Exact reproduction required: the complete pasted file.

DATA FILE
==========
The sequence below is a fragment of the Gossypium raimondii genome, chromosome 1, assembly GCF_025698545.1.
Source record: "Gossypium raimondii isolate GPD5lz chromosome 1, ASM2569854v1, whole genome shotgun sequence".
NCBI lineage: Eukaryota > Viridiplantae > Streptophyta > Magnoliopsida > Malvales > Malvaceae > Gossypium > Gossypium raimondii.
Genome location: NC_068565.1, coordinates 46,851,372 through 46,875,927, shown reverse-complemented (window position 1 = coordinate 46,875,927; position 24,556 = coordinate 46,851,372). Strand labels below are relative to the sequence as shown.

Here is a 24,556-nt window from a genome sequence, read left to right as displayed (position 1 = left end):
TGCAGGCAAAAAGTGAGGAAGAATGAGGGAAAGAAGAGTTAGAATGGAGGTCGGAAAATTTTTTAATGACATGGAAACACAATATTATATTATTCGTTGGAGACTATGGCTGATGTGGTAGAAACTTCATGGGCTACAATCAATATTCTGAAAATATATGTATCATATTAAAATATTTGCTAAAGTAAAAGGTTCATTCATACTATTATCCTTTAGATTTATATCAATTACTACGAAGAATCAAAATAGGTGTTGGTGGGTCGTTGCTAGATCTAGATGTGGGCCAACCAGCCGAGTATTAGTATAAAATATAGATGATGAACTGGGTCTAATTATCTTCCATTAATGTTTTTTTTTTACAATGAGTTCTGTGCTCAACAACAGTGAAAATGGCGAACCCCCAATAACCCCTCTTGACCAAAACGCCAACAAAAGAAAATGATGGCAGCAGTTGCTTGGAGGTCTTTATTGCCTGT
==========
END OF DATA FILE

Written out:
The sequence below is a fragment of the Gossypium raimondii genome, chromosome 1, assembly GCF_025698545.1.
Source record: "Gossypium raimondii isolate GPD5lz chromosome 1, ASM2569854v1, whole genome shotgun sequence".
NCBI lineage: Eukaryota > Viridiplantae > Streptophyta > Magnoliopsida > Malvales > Malvaceae > Gossypium > Gossypium raimondii.
Genome location: NC_068565.1, coordinates 46,851,372 through 46,875,927, shown reverse-complemented (window position 1 = coordinate 46,875,927; position 24,556 = coordinate 46,851,372). Strand labels below are relative to the sequence as shown.

Here is a 24,556-nt window from a genome sequence, read left to right as displayed (position 1 = left end):
TGCAGGCAAAAAGTGAGGAAGAATGAGGGAAAGAAGAGTTAGAATGGAGGTCGGAAAATTTTTTAATGACATGGAAACACAATATTATATTATTCGTTGGAGACTATGGCTGATGTGGTAGAAACTTCATGGGCTACAATCAATATTCTGAAAATATATGTATCATATTAAAATATTTGCTAAAGTAAAAGGTTCATTCATACTATTATCCTTTAGATTTATATCAATTACTACGAAGAATCAAAATAGGTGTTGGTGGGTCGTTGCTAGATCTAGATGTGGGCCAACCAGCCGAGTATTAGTATAAAATATAGATGATGAACTGGGTCTAATTATCTTCCATTAATGTTTTTTTTTTACAATGAGTTCTGTGCTCAACAACAGTGAAAATGGCGAACCCCCAATAACCCCTCTTGACCAAAACGCCAACAAAAGAAAATGATGGCAGCAGTTGCTTGGAGGTCTTTATTGCCTGT